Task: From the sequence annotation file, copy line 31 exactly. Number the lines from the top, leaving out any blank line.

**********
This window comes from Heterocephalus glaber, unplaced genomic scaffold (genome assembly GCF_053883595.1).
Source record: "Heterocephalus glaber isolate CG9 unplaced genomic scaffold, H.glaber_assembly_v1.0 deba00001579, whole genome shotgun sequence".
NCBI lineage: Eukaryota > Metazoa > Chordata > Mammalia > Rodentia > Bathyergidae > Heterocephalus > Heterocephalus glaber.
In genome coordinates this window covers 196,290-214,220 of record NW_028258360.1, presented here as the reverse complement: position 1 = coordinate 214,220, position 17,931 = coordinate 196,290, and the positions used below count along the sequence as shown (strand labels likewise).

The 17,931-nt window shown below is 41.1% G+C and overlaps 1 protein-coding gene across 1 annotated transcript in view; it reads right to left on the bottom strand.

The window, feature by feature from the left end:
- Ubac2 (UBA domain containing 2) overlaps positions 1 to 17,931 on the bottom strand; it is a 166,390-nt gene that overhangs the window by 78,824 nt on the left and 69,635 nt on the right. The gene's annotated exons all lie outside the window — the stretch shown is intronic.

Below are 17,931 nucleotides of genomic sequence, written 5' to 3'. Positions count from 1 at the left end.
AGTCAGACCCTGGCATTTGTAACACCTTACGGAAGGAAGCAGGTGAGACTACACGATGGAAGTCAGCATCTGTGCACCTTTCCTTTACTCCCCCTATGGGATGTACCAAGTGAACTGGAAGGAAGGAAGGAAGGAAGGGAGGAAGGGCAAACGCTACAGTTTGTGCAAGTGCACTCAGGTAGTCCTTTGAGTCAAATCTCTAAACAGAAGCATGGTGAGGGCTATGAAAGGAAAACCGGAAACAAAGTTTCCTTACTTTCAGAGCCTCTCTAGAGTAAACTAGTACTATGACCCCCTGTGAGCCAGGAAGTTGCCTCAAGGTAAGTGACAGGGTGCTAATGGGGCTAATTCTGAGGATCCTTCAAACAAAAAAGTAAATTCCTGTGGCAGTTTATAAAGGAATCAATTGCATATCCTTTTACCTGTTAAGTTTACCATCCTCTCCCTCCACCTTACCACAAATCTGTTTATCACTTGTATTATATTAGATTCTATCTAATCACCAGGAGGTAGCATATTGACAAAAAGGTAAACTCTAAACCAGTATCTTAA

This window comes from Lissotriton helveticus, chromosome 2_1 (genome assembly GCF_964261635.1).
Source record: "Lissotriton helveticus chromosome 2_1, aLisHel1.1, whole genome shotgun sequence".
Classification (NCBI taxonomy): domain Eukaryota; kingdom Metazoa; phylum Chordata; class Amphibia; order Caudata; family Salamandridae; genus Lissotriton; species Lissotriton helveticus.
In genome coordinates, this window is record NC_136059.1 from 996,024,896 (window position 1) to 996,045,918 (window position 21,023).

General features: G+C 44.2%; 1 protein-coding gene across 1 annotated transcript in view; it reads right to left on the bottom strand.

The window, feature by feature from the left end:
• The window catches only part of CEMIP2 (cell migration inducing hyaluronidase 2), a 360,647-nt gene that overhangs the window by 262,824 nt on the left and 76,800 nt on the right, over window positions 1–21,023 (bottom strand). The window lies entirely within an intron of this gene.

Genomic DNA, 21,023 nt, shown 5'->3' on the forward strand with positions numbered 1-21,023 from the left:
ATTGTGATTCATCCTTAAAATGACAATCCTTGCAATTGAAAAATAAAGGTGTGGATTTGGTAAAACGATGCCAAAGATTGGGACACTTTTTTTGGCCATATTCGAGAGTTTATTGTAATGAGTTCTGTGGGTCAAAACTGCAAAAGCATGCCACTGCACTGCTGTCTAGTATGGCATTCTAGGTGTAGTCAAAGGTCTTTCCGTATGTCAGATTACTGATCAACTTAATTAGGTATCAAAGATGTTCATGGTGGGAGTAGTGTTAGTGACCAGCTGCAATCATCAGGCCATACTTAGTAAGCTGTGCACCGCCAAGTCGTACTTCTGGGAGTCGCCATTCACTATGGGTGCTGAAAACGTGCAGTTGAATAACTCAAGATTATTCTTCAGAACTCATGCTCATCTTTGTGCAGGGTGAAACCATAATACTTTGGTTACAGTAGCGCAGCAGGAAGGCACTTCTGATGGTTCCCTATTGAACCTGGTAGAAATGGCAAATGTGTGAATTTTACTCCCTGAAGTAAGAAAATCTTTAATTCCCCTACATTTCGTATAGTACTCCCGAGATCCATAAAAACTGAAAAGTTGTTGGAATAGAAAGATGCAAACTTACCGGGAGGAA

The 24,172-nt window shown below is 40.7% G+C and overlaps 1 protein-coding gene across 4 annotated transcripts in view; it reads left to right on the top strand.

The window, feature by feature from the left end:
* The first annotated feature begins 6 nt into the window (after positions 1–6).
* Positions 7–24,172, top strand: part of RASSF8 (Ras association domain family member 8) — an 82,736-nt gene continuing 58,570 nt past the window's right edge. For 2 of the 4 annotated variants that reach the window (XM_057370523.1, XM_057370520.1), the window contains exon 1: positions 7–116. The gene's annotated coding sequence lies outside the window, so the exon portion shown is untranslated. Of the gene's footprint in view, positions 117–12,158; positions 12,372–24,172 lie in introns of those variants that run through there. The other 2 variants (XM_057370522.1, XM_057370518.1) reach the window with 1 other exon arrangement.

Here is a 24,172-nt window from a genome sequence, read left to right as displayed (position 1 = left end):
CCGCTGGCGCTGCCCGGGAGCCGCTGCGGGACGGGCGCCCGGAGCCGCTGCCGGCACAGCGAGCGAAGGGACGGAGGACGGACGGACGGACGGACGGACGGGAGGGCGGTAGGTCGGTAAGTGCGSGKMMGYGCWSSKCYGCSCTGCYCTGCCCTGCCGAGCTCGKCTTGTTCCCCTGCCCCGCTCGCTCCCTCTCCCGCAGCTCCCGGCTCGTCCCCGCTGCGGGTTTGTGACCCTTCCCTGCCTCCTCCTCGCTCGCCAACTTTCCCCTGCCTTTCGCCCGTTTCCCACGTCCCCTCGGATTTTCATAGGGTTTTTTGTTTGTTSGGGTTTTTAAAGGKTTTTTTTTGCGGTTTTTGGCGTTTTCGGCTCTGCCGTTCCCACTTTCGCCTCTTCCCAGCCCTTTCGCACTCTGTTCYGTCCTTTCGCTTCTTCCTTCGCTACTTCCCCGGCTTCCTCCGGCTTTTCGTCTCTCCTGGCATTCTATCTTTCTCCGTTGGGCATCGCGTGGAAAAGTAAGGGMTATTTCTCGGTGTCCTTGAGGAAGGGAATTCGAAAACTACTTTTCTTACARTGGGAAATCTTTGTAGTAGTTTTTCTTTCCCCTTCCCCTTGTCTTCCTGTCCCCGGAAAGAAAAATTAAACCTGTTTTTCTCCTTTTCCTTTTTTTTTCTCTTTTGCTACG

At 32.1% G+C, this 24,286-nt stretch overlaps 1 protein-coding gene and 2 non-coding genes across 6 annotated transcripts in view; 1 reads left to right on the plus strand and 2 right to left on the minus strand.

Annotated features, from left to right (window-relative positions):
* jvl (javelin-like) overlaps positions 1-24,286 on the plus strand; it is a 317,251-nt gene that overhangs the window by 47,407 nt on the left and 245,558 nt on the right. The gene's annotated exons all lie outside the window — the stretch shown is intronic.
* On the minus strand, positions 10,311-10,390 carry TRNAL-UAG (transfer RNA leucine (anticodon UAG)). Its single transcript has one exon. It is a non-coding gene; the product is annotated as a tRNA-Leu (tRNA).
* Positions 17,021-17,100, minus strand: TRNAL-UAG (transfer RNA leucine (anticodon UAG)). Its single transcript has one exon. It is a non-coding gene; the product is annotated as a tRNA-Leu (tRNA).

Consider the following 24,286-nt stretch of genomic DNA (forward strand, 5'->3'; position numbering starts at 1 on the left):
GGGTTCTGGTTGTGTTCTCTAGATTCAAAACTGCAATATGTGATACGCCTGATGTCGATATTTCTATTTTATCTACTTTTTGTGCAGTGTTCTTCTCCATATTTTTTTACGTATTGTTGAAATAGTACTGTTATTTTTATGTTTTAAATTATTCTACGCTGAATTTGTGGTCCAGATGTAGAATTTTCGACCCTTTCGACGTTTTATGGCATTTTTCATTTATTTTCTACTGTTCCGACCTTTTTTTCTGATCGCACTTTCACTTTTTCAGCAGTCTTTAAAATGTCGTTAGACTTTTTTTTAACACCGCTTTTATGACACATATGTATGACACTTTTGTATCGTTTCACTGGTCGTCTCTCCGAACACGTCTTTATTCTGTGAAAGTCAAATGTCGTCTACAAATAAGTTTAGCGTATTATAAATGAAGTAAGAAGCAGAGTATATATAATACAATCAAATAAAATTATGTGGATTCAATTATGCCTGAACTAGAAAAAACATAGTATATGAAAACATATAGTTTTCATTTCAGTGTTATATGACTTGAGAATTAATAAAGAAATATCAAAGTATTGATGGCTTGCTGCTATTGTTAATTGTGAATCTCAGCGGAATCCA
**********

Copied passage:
GGGTTCTGGTTGTGTTCTCTAGATTCAAAACTGCAATATGTGATACGCCTGATGTCGATATTTCTATTTTATCTACTTTTTGTGCAGTGTTCTTCTCCATATTTTTTTACGTATTGTTGAAATAGTACTGTTATTTTTATGTTTTAAATTATTCTACGCTGAATTTGTGGTCCAGATGTAGAATTTTCGACCCTTTCGACGTTTTATGGCATTTTTCATTTATTTTCTACTGTTCCGACCTTTTTTTCTGATCGCACTTTCACTTTTTCAGCAGTCTTTAAAATGTCGTTAGACTTTTTTTTAACACCGCTTTTATGACACATATGTATGACACTTTTGTATCGTTTCACTGGTCGTCTCTCCGAACACGTCTTTATTCTGTGAAAGTCAAATGTCGTCTACAAATAAGTTTAGCGTATTATAAATGAAGTAAGAAGCAGAGTATATATAATACAATCAAATAAAATTATGTGGATTCAATTATGCCTGAACTAGAAAAAACATAGTATATGAAAACATATAGTTTTCATTTCAGTGTTATATGACTTGAGAATTAATAAAGAAATATCAAAGTATTGATGGCTTGCTGCTATTGTTAATTGTGAATCTCAGCGGAATCCA